The description that follows is based on over 25 years of experience in transcribing names. I have grouped similar looking letters and assigned them a numeric value which makes up the code. While this discussion focuses on cursive versions of letters, many of the descriptions can also apply to the printed versions of the letters. A letter may belong to a different group depending on whether it is capitalized or not since the two versions may look different. Adjacent repeated letters are eliminated since doubled letters seldom alter the sound of a name and would only serve to complicate the utility of the code. It's easy to roughly categorize letters based on their general characteristics. For example, the letters a, c, e, o, s, A, C, and O have roundish characteristics-- I call them roundy. Assignment of a code of 0 (zero) seemed only natural for those letters. For example, in some writing, it's easy to confuse a with o. The next group of letters includes, u, m, n, w, i, rz, M, N, W, and U. I call these spiky because they have vertical strokes or spikes. It's easy to confuse m with w, u with n, or n with rz to name a few. Since the digit, 1, is a vertical stroke, it was chosen as the code to represent this group. While we would typically say that m and n have humps, one often finds them written with spikes. Code group 2 includes the letters L, S, and Z (yes, these are all capital letters). Code group 3 includes P, R, K, and B (again all capital letters). Group 4 letters have descenders, parts that dip below the line of writing, and include f, g, j, p, and y (z could fit into this group but Polish z's are not written with a descender). Code group 5 includes D, and G. Code group 6 have ascenders, parts that extend above the half-way mark of the line, and include b, d, h, and k (l and t could fit into this group but are coded separately). Code group 7 includes T and F. Code group 8 includes l, ł, and t. The ł and t are the most commonly confused letters in handwriting. Code group 9 includes I, J, r, z. While group 9 letters do not all look alike, the I and J often do. The r and z often look alike. A name beginning with a code of 9 has an I or J at the beginning. Otherwise we know that it must refer to r or z (regardless of whether the z is written with a descender or not). Because H can look like an St, it is coded as 28. So now that all the letters have been assigned to a group, one can encode any name, letter by letter. The rest of the letters may be in the same group as their lower case counterparts if they look similar. What follows is the groupings as I have them now:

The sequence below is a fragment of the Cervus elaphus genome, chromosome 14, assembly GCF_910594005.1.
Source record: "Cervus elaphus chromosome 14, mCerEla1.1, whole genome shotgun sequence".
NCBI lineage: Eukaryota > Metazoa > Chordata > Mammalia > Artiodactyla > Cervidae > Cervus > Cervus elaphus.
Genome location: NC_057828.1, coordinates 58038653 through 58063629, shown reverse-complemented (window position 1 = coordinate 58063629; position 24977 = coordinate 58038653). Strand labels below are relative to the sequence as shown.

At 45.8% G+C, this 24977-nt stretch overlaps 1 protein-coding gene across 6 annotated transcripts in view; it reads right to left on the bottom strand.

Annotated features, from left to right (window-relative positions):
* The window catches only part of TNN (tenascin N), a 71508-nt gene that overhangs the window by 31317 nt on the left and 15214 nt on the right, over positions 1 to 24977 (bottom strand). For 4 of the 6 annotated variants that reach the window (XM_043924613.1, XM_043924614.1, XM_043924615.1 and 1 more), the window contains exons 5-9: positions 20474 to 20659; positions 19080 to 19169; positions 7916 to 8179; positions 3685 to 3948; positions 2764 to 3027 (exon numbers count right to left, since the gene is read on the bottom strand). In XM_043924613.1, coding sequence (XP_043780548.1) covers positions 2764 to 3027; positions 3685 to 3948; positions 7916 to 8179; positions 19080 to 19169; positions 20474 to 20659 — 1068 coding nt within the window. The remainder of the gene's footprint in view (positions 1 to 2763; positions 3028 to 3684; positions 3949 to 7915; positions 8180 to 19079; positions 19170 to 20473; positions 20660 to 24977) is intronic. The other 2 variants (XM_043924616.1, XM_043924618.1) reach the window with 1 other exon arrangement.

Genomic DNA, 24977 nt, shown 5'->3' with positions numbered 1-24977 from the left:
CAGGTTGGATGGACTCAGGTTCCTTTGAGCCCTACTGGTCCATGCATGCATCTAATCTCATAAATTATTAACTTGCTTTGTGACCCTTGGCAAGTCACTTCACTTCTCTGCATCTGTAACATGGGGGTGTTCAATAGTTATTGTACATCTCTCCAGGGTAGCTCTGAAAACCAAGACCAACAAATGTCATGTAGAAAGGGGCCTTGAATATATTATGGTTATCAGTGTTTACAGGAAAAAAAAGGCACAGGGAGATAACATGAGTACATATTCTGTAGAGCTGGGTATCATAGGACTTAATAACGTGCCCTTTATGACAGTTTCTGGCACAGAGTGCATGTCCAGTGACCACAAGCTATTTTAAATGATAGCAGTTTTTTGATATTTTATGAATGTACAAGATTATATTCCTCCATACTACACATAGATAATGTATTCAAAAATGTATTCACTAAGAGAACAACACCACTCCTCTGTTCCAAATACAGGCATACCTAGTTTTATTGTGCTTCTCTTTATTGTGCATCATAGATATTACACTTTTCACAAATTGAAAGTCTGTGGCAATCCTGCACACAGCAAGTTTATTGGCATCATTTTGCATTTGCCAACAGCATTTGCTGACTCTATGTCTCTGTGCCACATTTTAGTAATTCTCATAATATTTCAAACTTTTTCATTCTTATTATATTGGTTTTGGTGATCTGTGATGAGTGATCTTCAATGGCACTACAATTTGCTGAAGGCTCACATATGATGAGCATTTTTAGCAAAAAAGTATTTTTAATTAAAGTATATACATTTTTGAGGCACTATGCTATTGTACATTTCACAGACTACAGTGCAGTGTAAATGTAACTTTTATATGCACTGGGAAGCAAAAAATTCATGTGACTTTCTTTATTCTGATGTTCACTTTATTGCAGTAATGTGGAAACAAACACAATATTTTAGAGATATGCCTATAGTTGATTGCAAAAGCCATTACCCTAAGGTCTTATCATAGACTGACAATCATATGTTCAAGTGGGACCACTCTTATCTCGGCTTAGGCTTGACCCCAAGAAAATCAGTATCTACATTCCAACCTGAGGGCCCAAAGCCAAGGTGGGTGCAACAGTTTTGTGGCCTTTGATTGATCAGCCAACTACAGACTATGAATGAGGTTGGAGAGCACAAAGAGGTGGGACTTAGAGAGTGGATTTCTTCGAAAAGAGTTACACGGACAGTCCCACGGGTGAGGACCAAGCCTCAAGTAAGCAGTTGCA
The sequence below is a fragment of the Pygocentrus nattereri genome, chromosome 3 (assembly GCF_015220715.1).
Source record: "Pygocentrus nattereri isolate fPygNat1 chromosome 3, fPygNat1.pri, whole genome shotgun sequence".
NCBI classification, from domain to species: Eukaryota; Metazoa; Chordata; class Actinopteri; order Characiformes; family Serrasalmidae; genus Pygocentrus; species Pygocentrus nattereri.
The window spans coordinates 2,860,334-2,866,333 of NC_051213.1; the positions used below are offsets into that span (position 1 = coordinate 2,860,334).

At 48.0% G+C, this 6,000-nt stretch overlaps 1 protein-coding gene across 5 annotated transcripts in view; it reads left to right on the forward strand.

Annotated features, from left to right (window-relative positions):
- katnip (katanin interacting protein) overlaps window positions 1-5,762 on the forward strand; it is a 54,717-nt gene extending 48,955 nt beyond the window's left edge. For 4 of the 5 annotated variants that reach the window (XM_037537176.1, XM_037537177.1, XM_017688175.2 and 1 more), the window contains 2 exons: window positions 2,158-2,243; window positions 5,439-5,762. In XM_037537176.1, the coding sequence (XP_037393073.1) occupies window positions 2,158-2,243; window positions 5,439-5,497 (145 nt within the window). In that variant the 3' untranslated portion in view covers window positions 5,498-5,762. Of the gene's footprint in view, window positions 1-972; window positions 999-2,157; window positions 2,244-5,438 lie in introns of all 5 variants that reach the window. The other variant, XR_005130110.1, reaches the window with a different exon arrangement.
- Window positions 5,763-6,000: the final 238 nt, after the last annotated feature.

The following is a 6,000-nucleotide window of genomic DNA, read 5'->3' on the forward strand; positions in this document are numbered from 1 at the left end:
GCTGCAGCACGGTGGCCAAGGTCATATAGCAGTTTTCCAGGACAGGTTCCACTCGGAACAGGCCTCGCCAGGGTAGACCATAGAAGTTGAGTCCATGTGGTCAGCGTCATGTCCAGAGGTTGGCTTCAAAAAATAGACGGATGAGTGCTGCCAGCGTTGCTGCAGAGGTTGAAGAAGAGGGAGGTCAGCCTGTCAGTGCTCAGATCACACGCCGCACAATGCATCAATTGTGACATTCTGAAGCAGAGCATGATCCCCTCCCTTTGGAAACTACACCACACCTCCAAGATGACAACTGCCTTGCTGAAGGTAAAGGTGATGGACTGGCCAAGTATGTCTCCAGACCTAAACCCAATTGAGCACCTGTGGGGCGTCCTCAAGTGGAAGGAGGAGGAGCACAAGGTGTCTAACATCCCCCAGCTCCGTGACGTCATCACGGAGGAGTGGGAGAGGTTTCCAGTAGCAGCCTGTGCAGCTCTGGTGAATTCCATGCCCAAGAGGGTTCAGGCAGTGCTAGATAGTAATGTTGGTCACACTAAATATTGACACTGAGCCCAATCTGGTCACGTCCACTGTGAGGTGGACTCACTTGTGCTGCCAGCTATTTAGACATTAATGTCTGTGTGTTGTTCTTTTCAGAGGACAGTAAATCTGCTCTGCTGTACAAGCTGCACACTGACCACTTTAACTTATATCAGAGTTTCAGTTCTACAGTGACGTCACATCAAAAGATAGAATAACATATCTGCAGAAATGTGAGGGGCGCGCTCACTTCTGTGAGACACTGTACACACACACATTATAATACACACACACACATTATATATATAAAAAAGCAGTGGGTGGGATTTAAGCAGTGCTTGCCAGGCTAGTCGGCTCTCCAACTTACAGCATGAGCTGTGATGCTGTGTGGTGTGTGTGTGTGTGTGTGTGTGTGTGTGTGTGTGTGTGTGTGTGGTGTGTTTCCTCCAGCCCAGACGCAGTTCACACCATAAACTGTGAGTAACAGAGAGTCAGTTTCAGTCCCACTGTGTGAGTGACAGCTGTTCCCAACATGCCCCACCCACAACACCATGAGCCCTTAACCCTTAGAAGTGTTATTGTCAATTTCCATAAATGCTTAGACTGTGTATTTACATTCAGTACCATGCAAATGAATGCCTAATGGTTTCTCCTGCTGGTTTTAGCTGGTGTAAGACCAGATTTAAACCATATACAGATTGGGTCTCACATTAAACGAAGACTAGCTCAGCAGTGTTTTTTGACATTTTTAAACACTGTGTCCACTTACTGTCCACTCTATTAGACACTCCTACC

Look-alike coding summary